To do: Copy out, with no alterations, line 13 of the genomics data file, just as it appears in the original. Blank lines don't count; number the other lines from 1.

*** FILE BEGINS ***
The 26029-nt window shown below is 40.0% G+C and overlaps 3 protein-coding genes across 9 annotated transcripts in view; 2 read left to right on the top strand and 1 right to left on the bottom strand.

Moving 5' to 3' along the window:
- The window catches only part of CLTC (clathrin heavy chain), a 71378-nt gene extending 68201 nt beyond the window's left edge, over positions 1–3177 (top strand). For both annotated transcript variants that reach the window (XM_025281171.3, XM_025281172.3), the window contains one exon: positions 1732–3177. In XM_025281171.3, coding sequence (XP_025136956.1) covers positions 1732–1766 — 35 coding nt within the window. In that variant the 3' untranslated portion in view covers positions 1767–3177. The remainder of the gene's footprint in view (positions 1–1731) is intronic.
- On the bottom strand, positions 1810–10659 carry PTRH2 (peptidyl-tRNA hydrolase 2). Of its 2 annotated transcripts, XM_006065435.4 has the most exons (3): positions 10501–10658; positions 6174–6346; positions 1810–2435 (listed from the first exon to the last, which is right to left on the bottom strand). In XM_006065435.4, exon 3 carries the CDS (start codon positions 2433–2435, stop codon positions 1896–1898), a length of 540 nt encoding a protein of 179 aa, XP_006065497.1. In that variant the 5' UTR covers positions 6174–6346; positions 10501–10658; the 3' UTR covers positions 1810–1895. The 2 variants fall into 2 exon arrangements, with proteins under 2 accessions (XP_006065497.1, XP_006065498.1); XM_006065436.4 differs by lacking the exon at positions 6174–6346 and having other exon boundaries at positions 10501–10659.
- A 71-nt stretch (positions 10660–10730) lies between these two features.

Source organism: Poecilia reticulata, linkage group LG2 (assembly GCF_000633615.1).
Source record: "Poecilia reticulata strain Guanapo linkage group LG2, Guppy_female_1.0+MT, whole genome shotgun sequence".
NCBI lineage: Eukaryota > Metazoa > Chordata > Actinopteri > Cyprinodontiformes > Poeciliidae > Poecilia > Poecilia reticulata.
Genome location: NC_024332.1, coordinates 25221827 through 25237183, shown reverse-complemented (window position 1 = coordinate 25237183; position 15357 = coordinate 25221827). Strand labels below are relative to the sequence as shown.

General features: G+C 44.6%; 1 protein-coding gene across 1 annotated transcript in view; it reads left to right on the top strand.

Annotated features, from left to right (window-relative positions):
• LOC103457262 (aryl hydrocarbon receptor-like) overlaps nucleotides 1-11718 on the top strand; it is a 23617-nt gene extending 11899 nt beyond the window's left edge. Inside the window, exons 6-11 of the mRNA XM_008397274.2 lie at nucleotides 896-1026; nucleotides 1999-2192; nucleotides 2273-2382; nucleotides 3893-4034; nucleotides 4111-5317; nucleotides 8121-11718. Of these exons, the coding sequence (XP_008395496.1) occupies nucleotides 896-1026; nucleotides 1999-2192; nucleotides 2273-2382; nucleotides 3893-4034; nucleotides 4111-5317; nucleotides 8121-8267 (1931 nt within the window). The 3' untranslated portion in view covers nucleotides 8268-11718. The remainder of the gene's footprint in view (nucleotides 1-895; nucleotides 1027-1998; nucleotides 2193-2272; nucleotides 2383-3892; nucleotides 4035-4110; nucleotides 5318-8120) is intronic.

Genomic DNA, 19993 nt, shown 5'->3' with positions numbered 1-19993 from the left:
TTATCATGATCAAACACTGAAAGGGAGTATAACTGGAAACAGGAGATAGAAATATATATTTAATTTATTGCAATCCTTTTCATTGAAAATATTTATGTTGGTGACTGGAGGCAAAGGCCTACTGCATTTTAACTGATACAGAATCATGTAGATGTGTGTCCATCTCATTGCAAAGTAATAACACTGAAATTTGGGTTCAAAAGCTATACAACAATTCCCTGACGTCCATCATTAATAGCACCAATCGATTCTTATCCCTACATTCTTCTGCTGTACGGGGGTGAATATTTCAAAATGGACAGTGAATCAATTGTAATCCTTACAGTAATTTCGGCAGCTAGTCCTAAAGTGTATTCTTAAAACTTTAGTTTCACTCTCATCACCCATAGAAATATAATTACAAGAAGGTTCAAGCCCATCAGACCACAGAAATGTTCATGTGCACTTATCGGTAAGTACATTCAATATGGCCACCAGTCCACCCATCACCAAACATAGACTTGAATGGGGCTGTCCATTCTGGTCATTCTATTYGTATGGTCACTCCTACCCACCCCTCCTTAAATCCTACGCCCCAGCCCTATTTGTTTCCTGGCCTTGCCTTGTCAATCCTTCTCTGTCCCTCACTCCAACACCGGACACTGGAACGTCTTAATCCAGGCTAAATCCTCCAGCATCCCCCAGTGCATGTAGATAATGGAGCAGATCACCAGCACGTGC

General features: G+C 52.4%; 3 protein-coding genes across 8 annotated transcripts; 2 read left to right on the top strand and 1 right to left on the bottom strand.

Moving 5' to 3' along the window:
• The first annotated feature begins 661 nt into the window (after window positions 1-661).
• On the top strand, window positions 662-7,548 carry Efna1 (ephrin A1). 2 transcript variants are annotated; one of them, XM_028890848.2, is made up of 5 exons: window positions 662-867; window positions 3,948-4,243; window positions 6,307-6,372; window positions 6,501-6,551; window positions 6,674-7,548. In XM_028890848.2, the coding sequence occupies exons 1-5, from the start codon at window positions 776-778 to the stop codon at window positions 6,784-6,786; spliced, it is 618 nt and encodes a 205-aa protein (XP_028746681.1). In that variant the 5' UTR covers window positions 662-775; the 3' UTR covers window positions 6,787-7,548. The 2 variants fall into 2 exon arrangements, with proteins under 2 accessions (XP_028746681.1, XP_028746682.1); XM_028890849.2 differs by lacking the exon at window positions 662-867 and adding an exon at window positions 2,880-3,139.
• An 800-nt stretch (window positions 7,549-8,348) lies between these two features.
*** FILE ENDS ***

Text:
Genomic DNA, 19993 nt, shown 5'->3' with positions numbered 1-19993 from the left: